Microsoft's on-demand strategy is barely twitching

Microsoft's on-demand strategy is barely twitching

Summary: Steve Ballmer believes a 'short twitch' innovation cycle is once every nine months. For an on-demand vendor, that's not a short twitch cycle, it's a death twitch cycle.


It just goes to show how little Microsoft understands about on-demand services when its CEO Steve Ballmer believes a "short twitch" innovation cycle is once every nine months.

Every nine months!? For an on-demand vendor, that's not a short twitch cycle, it's a death twitch cycle. Hasn't anyone told Ballmer that six weeks between updates is considered a long time in the online world? Some vendors update as frequently as every week — but don't be alarmed, many of them combine this with a 'smart upgrade' option that allows customers to decide when and what new features to implement.

RightNow Technologies, for example, reported in September that it has performed 3000 separate 'smart upgrades' of its on-demand CRM solutions for customers since it began operations in 1997. Canadian CRM vendor introduced a similar facility last month to complement its 4-weekly update cycle.

Microsoft CTO Ray Ozzie, who's in charge of the company's on-demand development strategy, may believe that these rivals' shorter update cycles are "a function of the complexity of the internal code base being released." On the other hand,  it just might be a function of a more modular, service-oriented architecture and a mindset that's focussed on innovating to suit customer timescales rather than the vendor's own internal priorities.

Topic: Enterprise Software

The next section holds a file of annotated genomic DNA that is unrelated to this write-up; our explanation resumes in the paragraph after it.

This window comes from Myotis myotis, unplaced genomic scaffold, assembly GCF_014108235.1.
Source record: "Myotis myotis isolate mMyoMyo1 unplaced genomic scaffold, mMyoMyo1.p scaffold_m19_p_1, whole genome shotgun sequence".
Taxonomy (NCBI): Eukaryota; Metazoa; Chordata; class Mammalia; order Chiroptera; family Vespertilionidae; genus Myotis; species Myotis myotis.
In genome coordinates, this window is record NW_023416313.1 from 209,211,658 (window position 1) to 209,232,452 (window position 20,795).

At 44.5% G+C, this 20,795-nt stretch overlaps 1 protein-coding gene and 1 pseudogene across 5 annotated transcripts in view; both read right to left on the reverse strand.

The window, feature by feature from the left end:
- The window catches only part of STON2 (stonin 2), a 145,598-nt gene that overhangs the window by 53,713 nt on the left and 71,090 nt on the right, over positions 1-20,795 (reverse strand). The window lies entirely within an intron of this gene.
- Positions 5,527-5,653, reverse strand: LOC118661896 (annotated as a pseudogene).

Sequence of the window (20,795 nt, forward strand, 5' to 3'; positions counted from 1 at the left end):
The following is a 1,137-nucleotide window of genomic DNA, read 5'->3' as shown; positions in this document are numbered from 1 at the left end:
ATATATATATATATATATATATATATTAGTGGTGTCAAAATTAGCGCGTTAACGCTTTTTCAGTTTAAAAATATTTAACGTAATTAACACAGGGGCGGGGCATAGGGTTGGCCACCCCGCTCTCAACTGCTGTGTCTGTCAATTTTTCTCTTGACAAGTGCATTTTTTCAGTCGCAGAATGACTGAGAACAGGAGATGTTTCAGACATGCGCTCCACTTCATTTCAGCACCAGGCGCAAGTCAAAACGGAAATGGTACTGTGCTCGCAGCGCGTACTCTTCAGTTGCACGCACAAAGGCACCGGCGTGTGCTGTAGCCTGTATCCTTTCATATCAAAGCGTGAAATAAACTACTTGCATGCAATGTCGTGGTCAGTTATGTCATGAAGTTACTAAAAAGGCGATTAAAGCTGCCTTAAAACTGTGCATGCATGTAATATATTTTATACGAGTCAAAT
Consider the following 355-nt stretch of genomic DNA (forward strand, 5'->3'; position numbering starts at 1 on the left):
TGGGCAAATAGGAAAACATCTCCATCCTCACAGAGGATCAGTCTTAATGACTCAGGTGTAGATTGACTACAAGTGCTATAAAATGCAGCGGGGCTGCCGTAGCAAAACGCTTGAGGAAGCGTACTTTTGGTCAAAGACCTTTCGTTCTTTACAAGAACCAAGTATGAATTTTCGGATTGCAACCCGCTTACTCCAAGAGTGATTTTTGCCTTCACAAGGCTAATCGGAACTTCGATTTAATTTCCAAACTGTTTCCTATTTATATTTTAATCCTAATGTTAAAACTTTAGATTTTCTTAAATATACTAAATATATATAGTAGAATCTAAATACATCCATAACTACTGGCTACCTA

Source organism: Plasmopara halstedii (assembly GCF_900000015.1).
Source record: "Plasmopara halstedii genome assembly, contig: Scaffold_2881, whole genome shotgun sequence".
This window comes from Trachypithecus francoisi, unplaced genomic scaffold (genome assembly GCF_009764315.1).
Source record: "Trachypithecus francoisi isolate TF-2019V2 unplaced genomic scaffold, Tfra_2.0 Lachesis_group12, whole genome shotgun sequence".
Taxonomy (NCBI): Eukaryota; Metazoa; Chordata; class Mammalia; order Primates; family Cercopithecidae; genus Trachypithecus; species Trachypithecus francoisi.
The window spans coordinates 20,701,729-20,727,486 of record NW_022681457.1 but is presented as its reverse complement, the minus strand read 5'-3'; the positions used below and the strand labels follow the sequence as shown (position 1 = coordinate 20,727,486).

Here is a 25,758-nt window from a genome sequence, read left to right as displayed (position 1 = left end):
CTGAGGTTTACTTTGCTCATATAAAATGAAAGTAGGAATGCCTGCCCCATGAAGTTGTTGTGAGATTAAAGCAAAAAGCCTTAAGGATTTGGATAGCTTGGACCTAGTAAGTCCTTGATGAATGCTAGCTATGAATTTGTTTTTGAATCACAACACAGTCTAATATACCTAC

Phil Wainewright

About Phil Wainewright

Since 1998, Phil Wainewright has been a thought leader in cloud computing as a blogger, analyst and consultant.

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  • MSFT v online world

    True Phil but needs to be tempered. The continuous round of Beta isn't comforting to enterprise app builders, though it is true to say that OSS has become entrenched in the enterprise. Whether internal IT politics change is another matter. In large organizations, being a CIO is about control. Beta doesn't fit that model.

    So having made it through the back door, I wonder how far OSS, and it's beta tag will go? Will it mean a more general questioning of server based apps? How is it I can build a reasonable CMS that has maybe 30% of the functionality of a commercial offering (but the 30% I need), and which I can crank out in 2 days at near zero cost? And where, if I want to have developed, I'll likely find 00's of code monkeys willing to have a go - often for little or nothing. How is it, that for the first time in my memory, I'm being briefed on accounting applications being offered as Saas? That is contrary to all management logic.

    Having said that, WTF is Groove - still stuck at 3.1, still requires downloading the .NET framework. Requires a frigging reboot. Which is a royal pain because I live in that beta, SaaS world. If there was a decent rival, I'd tip Groove over the side tomorrow.